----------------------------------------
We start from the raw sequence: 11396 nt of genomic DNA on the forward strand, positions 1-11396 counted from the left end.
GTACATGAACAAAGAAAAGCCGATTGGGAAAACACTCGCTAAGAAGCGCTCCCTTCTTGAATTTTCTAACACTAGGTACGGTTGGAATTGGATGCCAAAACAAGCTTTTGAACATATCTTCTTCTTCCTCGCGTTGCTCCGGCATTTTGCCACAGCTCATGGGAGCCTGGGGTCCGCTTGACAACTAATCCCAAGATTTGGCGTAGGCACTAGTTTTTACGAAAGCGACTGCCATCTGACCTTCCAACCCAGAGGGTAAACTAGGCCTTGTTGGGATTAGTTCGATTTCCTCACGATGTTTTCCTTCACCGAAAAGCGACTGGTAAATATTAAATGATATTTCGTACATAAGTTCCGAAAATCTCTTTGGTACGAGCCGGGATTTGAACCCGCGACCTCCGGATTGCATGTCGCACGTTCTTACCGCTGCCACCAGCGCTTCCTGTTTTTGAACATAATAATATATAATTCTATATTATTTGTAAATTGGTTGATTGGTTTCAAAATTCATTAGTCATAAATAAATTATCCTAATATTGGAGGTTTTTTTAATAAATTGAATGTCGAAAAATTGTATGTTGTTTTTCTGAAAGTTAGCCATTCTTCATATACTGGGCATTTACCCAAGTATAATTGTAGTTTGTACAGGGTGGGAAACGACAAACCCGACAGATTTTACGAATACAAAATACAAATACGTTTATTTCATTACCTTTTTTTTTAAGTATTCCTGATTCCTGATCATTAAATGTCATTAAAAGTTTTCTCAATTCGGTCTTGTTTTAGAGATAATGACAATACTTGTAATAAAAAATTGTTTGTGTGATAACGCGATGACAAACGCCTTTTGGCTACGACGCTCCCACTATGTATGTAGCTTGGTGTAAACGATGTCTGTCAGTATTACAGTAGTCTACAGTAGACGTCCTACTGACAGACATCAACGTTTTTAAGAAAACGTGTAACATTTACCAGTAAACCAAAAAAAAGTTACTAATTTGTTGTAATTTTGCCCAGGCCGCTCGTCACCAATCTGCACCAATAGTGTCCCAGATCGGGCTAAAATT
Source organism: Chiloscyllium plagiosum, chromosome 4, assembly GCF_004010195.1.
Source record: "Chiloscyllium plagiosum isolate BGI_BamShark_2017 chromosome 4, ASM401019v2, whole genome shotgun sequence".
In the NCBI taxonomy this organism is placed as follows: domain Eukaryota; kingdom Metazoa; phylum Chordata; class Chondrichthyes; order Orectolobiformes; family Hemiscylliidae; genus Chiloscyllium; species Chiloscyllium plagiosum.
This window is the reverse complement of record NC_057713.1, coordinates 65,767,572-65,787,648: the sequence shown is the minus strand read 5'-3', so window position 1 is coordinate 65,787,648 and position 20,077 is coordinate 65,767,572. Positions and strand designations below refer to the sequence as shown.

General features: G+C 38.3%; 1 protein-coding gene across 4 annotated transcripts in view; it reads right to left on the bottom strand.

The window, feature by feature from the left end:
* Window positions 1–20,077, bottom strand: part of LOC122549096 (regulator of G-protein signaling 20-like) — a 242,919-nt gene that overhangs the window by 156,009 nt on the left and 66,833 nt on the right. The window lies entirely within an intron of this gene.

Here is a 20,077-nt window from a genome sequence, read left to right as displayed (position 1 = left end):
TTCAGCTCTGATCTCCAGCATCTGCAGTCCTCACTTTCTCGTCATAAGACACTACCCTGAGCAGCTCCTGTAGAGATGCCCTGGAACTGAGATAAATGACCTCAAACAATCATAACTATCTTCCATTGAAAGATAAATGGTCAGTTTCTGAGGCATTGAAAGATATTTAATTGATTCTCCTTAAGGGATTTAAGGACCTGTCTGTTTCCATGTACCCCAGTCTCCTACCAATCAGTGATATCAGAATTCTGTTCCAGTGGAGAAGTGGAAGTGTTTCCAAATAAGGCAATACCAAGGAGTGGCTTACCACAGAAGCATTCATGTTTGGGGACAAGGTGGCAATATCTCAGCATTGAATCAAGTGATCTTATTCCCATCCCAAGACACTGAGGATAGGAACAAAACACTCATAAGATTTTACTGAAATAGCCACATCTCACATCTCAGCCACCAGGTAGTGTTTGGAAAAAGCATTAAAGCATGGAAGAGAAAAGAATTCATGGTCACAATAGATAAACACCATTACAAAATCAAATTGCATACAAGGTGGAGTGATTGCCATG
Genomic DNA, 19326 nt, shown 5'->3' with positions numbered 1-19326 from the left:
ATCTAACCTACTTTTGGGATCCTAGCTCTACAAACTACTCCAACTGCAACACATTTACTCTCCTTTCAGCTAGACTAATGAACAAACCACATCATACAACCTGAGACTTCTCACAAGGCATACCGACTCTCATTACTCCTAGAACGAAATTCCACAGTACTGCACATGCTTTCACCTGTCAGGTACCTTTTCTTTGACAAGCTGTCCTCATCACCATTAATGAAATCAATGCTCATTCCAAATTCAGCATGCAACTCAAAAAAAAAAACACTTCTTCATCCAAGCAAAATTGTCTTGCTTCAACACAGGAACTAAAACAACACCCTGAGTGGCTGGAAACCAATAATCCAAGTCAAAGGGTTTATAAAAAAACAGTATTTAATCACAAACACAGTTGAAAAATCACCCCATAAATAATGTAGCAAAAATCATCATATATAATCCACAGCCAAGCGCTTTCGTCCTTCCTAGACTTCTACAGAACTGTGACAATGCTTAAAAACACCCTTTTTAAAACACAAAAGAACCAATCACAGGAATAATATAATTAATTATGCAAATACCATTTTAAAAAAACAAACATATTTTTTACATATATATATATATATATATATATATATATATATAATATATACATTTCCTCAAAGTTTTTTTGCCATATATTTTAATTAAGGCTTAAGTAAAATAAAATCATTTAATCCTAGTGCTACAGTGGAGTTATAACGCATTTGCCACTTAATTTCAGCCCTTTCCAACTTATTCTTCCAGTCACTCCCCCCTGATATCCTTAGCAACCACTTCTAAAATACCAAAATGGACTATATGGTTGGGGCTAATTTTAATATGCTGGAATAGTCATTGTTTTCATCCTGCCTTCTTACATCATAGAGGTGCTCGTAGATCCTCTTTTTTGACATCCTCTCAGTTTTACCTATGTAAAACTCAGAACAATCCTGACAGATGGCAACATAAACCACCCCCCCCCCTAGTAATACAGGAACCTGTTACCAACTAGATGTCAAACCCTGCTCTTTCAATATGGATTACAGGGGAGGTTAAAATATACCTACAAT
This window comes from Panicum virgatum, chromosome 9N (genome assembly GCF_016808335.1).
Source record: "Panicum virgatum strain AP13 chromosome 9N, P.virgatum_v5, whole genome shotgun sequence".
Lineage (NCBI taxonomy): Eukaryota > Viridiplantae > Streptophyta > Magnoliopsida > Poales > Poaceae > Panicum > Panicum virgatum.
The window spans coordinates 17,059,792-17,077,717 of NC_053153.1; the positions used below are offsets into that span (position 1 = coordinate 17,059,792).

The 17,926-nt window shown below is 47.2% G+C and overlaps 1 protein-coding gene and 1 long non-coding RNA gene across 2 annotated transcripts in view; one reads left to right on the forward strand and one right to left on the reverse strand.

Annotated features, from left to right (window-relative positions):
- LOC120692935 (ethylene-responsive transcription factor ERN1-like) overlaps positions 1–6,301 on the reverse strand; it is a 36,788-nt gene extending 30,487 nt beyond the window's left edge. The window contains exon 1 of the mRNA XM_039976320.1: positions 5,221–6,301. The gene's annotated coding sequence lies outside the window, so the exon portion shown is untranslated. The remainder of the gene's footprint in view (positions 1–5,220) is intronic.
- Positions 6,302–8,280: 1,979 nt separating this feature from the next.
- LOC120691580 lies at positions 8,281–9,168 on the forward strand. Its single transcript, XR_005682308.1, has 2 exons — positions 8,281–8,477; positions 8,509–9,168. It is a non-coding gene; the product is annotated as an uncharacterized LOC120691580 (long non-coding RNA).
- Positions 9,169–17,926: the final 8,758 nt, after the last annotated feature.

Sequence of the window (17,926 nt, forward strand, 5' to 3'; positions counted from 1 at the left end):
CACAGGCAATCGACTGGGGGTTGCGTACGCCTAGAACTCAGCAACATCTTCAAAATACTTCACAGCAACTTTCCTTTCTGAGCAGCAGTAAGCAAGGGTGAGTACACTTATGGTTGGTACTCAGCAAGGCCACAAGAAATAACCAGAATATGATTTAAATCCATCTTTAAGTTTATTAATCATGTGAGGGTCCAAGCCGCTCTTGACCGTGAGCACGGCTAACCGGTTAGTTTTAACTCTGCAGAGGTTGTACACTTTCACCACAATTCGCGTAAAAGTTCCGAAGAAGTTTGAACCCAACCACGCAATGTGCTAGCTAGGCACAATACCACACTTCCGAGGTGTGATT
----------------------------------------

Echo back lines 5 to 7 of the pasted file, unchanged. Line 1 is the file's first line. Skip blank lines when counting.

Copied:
In the NCBI taxonomy this organism is placed as follows: domain Eukaryota; kingdom Metazoa; phylum Chordata; class Chondrichthyes; order Orectolobiformes; family Hemiscylliidae; genus Chiloscyllium; species Chiloscyllium plagiosum.
This window is the reverse complement of record NC_057713.1, coordinates 65,767,572-65,787,648: the sequence shown is the minus strand read 5'-3', so window position 1 is coordinate 65,787,648 and position 20,077 is coordinate 65,767,572. Positions and strand designations below refer to the sequence as shown.

General features: G+C 38.3%; 1 protein-coding gene across 4 annotated transcripts in view; it reads right to left on the bottom strand.